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Is there sufficient evidence in sources A to G to explain why the troubles broke out in Northern Ireland?

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Introduction

GCSE History Is there sufficient evidence in sources A to G to explain why the troubles broke out in Northern Ireland? Source A is a description by a Catholic person about their school, St.Patrick's Academy in Dungannon. "St.Patrick's Academy, Dungannon was a patriotic school. It owed its proudly Irish slant to Vice Principal, Mother Benignus. She disliked the English. All her family had suffered at the hands of the British forces. She was very keen about Irish Culture. She didn't hate Protestants. But her view was they weren't Irish. We learned Irish history. The interpretations we were given were very different from Protestant history books." The view in the source is very biased. The person who wrote the text was a Catholic and just because one person ( Mother Benignus) had suffered at the hands of the British forces doesn't mean it happens in a majority. The Irish history learned by the Catholics was very different to that learned by the Protestants. ...read more.

Middle

* They had to draw up the boundaries of the voting districts * They drew boundaries which favoured Protestants * More Protestant councillors were elected This could cause anxiety between Catholics and Protestants. The house of commons in England set the boundaries every 15 years to give the Protestants an advantage because they oppose home rule. Doing this fewer Catholics would be elected so more Protestants would be listened to publicly thus ensuring home rule cannot be a success. Without the chance of Catholics getting their opinion to the public diplomatically they used violence. Source D is another Protestant image showing Catholic attacks on Protestants. The picture is a Protestant interpretation of an event which happened in 1641. This shows the protestants being chased away by Catholics with swords. This event was because of English lords gaining Catholic land. This picture is extremely biased while saying that protestants were killed by the Catholics for no reason. ...read more.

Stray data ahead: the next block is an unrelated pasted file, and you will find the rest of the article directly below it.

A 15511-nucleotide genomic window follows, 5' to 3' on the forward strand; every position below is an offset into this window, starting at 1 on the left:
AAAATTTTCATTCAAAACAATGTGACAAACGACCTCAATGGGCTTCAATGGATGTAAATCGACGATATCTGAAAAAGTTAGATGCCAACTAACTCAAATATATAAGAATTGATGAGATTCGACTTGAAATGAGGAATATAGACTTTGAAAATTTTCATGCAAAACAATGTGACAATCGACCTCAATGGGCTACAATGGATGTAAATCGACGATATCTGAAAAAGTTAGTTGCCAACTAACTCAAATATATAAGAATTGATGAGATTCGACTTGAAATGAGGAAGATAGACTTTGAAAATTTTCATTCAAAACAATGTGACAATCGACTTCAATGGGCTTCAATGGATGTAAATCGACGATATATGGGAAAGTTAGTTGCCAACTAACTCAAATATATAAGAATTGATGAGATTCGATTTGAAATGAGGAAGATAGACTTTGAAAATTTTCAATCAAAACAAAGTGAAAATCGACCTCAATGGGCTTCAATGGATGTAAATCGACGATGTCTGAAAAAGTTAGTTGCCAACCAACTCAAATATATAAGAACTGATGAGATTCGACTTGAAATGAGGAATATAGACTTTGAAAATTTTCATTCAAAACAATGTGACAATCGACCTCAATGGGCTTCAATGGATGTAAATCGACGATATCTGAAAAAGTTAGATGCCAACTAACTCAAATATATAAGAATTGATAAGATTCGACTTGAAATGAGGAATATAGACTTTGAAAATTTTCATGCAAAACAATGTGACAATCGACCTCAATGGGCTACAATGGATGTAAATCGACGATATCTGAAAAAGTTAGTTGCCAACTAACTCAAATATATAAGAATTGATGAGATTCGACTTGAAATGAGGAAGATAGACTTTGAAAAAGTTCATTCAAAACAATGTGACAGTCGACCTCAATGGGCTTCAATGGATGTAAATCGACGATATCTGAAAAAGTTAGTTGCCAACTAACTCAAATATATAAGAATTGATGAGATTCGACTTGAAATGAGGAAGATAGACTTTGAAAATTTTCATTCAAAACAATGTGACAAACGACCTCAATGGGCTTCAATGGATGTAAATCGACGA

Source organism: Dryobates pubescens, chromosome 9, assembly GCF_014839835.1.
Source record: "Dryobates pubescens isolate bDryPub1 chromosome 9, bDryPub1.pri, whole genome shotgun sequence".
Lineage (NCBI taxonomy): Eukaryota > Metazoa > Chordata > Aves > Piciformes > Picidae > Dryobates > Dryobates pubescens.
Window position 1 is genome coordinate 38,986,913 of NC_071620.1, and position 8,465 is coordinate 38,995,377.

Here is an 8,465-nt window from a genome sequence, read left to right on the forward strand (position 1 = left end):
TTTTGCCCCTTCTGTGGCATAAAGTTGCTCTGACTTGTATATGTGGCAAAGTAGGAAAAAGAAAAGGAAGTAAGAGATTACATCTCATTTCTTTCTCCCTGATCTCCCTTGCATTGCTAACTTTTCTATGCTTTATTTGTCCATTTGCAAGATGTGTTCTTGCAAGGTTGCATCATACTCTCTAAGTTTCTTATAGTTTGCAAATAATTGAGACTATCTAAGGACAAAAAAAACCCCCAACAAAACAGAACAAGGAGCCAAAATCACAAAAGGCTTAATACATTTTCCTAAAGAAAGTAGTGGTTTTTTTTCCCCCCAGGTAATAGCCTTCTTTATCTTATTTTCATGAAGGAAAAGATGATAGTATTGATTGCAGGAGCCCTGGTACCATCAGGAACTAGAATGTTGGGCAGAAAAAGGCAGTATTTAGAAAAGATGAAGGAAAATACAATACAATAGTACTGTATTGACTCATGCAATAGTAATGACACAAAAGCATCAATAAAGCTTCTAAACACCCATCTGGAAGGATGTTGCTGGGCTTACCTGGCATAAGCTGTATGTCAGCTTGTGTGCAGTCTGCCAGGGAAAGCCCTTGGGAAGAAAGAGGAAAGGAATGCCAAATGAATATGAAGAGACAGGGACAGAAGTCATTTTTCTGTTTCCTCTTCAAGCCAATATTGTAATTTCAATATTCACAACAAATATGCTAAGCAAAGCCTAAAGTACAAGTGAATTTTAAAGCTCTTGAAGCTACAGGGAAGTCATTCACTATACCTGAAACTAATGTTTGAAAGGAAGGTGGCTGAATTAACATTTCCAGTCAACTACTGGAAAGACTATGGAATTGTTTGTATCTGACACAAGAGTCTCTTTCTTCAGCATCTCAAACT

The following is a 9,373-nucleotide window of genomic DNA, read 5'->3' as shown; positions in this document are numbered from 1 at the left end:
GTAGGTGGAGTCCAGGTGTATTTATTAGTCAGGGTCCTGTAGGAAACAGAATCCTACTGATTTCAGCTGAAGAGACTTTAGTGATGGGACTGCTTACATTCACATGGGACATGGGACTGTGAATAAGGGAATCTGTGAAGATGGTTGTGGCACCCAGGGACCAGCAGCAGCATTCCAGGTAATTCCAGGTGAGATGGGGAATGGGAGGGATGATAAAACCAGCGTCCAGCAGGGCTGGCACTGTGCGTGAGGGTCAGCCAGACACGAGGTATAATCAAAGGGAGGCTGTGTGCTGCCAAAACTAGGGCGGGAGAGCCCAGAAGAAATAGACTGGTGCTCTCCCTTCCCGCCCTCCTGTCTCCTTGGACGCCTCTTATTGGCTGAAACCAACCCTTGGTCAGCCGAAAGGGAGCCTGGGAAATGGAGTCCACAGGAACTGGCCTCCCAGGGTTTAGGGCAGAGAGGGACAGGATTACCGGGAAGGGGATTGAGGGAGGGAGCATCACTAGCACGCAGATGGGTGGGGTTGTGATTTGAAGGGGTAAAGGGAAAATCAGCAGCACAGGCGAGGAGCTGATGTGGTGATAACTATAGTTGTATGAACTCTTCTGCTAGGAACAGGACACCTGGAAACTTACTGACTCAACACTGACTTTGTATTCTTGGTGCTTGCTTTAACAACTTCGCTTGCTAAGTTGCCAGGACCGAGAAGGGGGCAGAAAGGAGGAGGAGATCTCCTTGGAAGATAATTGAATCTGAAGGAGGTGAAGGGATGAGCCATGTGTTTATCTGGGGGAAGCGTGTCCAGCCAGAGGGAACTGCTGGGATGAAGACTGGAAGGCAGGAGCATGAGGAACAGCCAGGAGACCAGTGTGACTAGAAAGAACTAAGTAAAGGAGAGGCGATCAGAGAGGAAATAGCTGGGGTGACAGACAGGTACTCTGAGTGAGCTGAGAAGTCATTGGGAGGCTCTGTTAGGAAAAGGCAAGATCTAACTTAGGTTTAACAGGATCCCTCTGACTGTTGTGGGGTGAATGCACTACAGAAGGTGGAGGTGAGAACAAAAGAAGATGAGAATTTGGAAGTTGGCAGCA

Conclusion

He campaigned by composing non-violent actions. The success of his plight was an inspiration to some Irish groups who tried to stay away from violence and campaign lawfully. This picture could make Irish protesters think again before resorting to violence. But even on occasions where peacefulness is necessary violence will arise as shown by 'Bloody Sunday'. These sources show that Ireland is still as separated as ever within its cultural differences. The arguments build up tension between the sectors and the history taught in school builds up the problems. The way forward for Northern Ireland is to have joint religion schools which cater for both religions. The future of Ireland is haunted by the past in which history over mounts the way forward for them. Civil rights marches were a way for groups to get their message over to the fellow followers and the remainder of Ireland. For a successful Ireland the two divided cultures need to listen to each others problems and try to contain them to a reasonable level for the two to live together happily without war and violence. ?? ?? ?? ?? Jamie Roche 10s GCSE History ...read more.

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